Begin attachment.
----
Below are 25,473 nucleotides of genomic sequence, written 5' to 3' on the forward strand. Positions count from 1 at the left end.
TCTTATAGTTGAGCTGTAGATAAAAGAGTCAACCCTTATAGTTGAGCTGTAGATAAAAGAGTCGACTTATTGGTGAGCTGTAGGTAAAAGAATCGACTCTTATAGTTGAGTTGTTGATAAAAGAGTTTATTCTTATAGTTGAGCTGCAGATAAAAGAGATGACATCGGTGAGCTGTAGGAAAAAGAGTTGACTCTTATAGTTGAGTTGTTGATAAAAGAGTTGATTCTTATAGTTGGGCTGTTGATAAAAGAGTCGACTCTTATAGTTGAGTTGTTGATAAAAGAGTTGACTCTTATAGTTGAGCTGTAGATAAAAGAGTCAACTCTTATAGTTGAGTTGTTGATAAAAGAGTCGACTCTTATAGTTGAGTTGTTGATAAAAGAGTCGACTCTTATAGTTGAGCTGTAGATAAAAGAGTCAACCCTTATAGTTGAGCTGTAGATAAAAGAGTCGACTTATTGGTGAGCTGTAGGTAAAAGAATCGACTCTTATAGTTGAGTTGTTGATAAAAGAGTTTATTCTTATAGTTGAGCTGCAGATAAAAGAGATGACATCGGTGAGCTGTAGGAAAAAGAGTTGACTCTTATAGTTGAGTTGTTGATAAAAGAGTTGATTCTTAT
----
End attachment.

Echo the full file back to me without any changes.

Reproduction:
Below are 25,473 nucleotides of genomic sequence, written 5' to 3' on the forward strand. Positions count from 1 at the left end.
TCTTATAGTTGAGCTGTAGATAAAAGAGTCAACCCTTATAGTTGAGCTGTAGATAAAAGAGTCGACTTATTGGTGAGCTGTAGGTAAAAGAATCGACTCTTATAGTTGAGTTGTTGATAAAAGAGTTTATTCTTATAGTTGAGCTGCAGATAAAAGAGATGACATCGGTGAGCTGTAGGAAAAAGAGTTGACTCTTATAGTTGAGTTGTTGATAAAAGAGTTGATTCTTATAGTTGGGCTGTTGATAAAAGAGTCGACTCTTATAGTTGAGTTGTTGATAAAAGAGTTGACTCTTATAGTTGAGCTGTAGATAAAAGAGTCAACTCTTATAGTTGAGTTGTTGATAAAAGAGTCGACTCTTATAGTTGAGTTGTTGATAAAAGAGTCGACTCTTATAGTTGAGCTGTAGATAAAAGAGTCAACCCTTATAGTTGAGCTGTAGATAAAAGAGTCGACTTATTGGTGAGCTGTAGGTAAAAGAATCGACTCTTATAGTTGAGTTGTTGATAAAAGAGTTTATTCTTATAGTTGAGCTGCAGATAAAAGAGATGACATCGGTGAGCTGTAGGAAAAAGAGTTGACTCTTATAGTTGAGTTGTTGATAAAAGAGTTGATTCTTAT